Cablegate: Romania: Tourism Growing, but Falling Short of Potential

DE RUEHBM #0575/01 2031148
P 211148Z JUL 08



E.O. 12958: N/A

Sensitive but Unclassified; not for Internet Distribution.


1. (SBU) Romania offers travelers an intriguing if complicated mix
of stunning scenery and rich culture and history, juxtaposed with
generally poor infrastructure, widespread litter, and
often-disappointing service quality. Industry experts say that
although the travel and tourism sector is expanding, mainly driven
by business travel, growth is far below potential. Leisure tourism
growth is slow and inconsistent, primarily due to the absence of an
international promotional strategy and haphazard development
planning. Underreporting of business activities in the hospitality
industry makes it difficult to quantify the exact contribution of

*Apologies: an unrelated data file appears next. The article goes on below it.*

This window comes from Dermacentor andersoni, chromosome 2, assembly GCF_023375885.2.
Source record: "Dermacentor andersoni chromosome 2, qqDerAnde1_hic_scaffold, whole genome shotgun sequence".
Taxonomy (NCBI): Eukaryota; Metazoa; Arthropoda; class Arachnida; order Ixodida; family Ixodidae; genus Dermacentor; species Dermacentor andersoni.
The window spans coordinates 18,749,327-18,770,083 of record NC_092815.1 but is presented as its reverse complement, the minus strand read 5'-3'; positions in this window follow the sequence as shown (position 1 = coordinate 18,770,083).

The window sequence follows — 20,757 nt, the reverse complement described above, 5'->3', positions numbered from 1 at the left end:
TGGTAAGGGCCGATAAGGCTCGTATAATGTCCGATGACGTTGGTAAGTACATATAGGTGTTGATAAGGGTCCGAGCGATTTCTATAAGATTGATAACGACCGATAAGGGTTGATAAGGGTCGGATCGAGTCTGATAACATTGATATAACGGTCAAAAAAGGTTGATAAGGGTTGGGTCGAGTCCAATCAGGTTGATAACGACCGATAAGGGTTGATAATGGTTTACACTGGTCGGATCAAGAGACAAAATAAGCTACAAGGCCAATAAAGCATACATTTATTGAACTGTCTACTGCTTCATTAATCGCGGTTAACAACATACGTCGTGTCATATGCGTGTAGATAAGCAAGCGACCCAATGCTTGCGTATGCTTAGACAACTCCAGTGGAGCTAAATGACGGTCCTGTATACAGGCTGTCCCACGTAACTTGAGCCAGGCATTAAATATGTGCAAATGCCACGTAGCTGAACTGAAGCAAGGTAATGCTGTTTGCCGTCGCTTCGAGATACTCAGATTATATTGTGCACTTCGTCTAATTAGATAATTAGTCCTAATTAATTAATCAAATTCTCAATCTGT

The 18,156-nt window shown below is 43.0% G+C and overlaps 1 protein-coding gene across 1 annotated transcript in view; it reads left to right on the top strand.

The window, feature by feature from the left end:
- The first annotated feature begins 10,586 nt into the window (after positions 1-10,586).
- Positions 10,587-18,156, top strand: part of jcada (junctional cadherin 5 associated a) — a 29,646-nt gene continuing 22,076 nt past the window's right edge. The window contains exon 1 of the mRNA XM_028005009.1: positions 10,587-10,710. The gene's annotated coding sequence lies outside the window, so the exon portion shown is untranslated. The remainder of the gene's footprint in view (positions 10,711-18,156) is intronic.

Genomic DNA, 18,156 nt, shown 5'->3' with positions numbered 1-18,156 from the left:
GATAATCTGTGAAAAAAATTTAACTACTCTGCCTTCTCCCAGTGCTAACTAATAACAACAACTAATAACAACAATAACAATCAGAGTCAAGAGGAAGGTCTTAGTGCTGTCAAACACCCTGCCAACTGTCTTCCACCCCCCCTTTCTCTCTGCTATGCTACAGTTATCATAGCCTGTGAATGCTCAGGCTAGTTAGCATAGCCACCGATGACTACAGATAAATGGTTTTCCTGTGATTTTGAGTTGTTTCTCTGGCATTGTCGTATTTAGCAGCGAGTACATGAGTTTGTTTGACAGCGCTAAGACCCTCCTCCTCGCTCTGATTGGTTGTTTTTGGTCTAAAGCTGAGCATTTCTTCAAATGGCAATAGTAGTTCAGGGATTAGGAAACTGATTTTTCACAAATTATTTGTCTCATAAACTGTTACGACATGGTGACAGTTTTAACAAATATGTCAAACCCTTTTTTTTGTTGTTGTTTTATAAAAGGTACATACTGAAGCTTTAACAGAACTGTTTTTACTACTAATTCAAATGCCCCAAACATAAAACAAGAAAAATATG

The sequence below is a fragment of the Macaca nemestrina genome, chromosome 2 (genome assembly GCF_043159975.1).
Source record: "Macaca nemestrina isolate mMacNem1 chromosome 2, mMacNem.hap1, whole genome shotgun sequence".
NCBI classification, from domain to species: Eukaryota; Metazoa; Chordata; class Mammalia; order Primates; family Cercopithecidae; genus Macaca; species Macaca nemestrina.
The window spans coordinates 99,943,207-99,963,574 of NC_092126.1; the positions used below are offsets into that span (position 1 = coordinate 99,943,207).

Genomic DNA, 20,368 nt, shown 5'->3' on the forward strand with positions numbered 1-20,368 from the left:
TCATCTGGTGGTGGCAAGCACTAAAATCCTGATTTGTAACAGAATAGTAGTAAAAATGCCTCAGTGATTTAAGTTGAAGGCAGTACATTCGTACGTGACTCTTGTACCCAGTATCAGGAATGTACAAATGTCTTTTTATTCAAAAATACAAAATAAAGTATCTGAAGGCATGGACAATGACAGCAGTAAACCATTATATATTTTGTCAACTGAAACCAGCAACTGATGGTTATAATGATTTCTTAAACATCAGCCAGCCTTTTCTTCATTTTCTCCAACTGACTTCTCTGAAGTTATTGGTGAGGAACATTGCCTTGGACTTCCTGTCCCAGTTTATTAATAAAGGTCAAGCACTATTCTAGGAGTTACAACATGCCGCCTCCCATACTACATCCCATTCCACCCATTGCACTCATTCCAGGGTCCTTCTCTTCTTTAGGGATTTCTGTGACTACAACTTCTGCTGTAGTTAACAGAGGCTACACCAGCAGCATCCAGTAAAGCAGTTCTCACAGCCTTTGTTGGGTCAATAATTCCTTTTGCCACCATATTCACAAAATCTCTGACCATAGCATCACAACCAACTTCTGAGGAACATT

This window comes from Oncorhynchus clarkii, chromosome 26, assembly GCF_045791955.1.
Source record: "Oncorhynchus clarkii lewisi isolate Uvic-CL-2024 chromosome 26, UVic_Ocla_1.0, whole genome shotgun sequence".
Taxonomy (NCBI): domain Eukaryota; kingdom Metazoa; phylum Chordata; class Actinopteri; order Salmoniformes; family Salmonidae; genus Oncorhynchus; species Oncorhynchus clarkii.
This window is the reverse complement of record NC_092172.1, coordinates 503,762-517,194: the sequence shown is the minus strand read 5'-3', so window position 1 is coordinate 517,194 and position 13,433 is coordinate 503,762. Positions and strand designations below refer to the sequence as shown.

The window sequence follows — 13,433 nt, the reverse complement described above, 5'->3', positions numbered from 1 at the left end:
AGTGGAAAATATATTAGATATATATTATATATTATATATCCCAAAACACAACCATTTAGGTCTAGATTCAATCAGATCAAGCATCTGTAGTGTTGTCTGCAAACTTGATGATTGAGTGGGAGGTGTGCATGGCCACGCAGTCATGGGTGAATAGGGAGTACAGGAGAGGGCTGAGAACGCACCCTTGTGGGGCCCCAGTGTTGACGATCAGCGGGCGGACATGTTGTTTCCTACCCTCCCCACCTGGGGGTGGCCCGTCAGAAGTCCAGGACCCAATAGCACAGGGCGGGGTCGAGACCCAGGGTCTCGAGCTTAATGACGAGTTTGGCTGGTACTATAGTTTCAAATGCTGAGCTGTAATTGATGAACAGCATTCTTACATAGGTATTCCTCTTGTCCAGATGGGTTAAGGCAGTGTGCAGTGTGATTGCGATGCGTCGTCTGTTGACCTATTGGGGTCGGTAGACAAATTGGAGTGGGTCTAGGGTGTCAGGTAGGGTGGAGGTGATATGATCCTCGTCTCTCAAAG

tourism to GDP. Experts concur that a strategy for addressing these
problems should begin with greater inter-governmental agency
coordination and a greater awareness of the economic importance of
travel and tourism. End Summary.


2. (U) Romania is blessed with incredible natural, cultural, and
historical attractions. Natural features include the majestic
Carpathian Mountains, the Danube Delta Biosphere Reserve, and 152
miles of the Black Sea coast. There are six UNESCO World Heritage
Sites, impressive medieval castles and fortresses, and many
picturesque rural villages where traditional ways of life seem
little changed from centuries past. Major Romanian cities are